Show me your truck: Matt Sledge, Independent - Part 2

Knowing where every scratch, ding, and dent came from was a major factor in this tool dealer’s decision to buy a new mobile tool truck.

Matt Sledge has been an independent mobile tool dealer since 2010, but this September will mark his 19th year selling tools overall.
Matt Sledge has been an independent mobile tool dealer since 2010, but this September will mark his 19th year selling tools overall.

Matt Sledge has been an independent mobile tool dealer since 2010, but this September will mark his 19th year selling tools overall. His route is located in Rutherford County, Tennessee, and Sledge notes that he sells to about “90 percent automotive shops and 10 percent industrial.”

Recently, Sledge bought a new Freightliner M2 22' truck from Summit Bodyworks. He purchased the truck in April but received it at ISN’s Tool Dealer Expo in June. (To get an exclusive look at Sledge’s truck before he stocked it with tools, click here).

Sledge’s decision to buy a new truck came from him growing tired of all the problems his old truck had and seeing all those same problems in the used trucks he was looking at as replacements. After many nights scouring the internet for a truck that would fit his needs, Sledge had had enough.

“It just got to be too much," he says. "I drove to Gainesville, Florida, and looked at one, and then I drove to Atlanta and looked at another one. I sat on the computer every single night looking at trucks and options … it was very frustrating trying to find [a] truck that actually suited an independent’s needs.

“It’s not like you’re looking for a blue [Toyota] Camry and there’s a bunch of them out there," Sledge continues. "It’s a tool truck. There’s not many of them out there. It almost forces you to buy a new truck if you want something nice, or you want it the way you want it.”

On a whim, while going on a ski trip to Colorado, Sledge decided to pay Summit Body Works a visit. Upon arrival at Summit’s facility, Chris McHan, account manager at Summit Bodyworks, gave Sledge a personal tour of facility and the truck building process.

“[It] meant a lot to me,” Sledge says of the tour, “because I actually got to see how much work was put into these trucks, which justifies the amount of money it costs to build one.”

While some tool dealers look at the price tag that comes with buying a new truck and can’t fathom spending that much money, Sledge looked at this way: He had the opportunity to start from “ground zero,” so he knew every scratch, every oil change, every blowout, everything done to the truck … came from him. There were no surprises.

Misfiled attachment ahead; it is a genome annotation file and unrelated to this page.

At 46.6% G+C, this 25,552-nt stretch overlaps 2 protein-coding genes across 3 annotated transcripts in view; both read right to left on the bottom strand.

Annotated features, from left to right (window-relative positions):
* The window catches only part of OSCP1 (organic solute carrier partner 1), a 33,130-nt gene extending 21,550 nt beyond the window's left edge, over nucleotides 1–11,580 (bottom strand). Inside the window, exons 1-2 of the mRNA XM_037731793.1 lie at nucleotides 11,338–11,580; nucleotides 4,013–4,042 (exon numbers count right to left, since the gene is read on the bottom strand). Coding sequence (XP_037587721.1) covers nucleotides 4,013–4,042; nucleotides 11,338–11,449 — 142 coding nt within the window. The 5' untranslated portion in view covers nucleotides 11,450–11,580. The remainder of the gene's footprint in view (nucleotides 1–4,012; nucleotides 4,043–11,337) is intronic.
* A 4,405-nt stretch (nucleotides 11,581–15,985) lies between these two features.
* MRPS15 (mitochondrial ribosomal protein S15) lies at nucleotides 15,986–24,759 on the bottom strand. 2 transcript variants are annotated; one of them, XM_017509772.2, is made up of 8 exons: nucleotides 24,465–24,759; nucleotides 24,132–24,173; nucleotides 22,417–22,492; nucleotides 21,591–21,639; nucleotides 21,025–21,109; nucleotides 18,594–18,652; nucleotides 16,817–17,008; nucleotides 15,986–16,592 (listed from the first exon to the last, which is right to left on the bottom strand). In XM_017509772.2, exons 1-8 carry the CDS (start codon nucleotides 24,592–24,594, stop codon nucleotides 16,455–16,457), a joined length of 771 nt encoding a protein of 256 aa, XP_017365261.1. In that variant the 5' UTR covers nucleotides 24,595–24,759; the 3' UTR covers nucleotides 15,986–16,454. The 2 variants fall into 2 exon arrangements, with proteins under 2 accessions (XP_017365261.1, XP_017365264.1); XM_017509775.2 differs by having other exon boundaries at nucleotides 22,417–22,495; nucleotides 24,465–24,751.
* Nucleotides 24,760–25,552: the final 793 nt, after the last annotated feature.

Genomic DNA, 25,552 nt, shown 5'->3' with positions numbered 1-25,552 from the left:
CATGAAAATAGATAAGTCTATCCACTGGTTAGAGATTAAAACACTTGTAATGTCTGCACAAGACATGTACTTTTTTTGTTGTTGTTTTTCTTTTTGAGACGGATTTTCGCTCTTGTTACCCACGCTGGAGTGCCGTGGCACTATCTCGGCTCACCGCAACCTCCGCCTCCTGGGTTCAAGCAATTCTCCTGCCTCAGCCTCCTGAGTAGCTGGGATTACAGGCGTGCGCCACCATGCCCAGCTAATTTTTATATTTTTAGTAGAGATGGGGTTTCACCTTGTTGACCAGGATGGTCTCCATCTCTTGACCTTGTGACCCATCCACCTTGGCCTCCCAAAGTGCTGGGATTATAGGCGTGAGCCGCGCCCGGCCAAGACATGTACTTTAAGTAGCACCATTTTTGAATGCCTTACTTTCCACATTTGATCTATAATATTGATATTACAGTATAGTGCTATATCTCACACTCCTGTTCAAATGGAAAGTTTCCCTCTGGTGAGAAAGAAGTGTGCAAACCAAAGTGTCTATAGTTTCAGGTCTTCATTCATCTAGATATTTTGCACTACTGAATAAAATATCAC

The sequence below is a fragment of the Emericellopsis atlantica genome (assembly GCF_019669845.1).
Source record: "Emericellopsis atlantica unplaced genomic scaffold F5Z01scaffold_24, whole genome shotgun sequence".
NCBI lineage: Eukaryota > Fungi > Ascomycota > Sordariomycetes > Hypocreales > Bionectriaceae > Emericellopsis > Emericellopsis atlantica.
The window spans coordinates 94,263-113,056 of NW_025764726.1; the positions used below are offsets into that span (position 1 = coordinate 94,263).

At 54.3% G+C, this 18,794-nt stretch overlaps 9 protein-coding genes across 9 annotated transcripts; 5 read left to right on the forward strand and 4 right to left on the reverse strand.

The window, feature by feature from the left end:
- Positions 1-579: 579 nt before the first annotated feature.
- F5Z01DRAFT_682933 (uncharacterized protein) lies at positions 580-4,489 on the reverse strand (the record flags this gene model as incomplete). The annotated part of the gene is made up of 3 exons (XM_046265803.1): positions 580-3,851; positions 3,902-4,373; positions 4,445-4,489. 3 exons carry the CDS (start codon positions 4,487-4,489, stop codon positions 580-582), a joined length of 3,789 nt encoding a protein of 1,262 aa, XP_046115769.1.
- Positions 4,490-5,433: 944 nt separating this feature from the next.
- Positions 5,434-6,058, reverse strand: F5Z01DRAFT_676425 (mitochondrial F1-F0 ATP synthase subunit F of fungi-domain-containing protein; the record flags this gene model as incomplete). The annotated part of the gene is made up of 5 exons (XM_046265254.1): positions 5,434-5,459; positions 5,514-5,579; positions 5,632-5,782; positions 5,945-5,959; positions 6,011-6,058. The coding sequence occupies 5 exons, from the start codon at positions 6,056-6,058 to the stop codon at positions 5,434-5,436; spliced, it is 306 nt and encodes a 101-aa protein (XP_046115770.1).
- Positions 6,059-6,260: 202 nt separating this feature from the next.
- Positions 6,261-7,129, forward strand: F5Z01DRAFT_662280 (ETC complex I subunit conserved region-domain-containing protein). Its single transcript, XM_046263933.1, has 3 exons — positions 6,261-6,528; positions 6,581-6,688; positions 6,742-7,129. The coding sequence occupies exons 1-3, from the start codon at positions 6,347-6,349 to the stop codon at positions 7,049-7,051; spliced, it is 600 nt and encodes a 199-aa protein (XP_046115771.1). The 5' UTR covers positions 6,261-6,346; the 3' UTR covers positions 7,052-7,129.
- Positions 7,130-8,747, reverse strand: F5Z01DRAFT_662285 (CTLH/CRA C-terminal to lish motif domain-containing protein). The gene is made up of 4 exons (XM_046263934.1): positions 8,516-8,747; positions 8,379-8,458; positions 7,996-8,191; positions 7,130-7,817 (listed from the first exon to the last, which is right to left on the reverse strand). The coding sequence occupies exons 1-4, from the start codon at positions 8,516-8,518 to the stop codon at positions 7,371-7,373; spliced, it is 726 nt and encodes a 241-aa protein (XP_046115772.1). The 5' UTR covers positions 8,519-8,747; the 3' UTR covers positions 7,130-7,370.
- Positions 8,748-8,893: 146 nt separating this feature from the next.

It also didn’t hurt that McHan was accommodating with all the customizations Sledge requested. To really make the truck his own, Sledge had quite a few customizations added, such as custom cabinets, countertops built to a custom size, a window that allows you to look outside and see the other side of the truck, a 48” box on the outside, and 47” high drawers across the shelves. He also had a sound system with sub-woofers and a nice stereo, a refrigerator, and a microwave installed.

On top of those customizations, Summit went even further and added a small, custom metal strip down the shelf for tearing receipts, a custom-made card-display with Sledge’s new logo for his business cards, and under-shelf lighting on every shelf, including the bottom ones.

“Whatever I needed, I pretty much got it,” Sledge says. The only customization the manufacturers couldn’t do was tinting the windows, so Sledge handled that after bringing the truck home.

Now that Sledge has his truck exactly how he wants it, he can focus on what he does best – selling tools. Cleanliness and professionalism are Sledge’s two keys to success. He likes to keep this truck extremely organized and keeps tools from the same categories stored together. When it comes to displaying the tools, Sledge says, “I display them how they should be displayed – open and available [for customers] to [see] what they can buy.”

Sledge likes to keep his workspace clean and free of clutter because that is the area customers hang out in the most. But it’s not only the truck’s appearance that matters. Sledge makes sure his shirts are ironed and pressed – he tries to carry an image that looks professional.

“I put a lot of emphasis on being as professional as can be because [customers are] dealing with other trucks that have programs that show them or mold them how to be professional," he says. "I just have to do this straight off my cuff.”

With his new truck customized to perfection and not a tool out of place, Sledge is ready to hit the road and make some sales.

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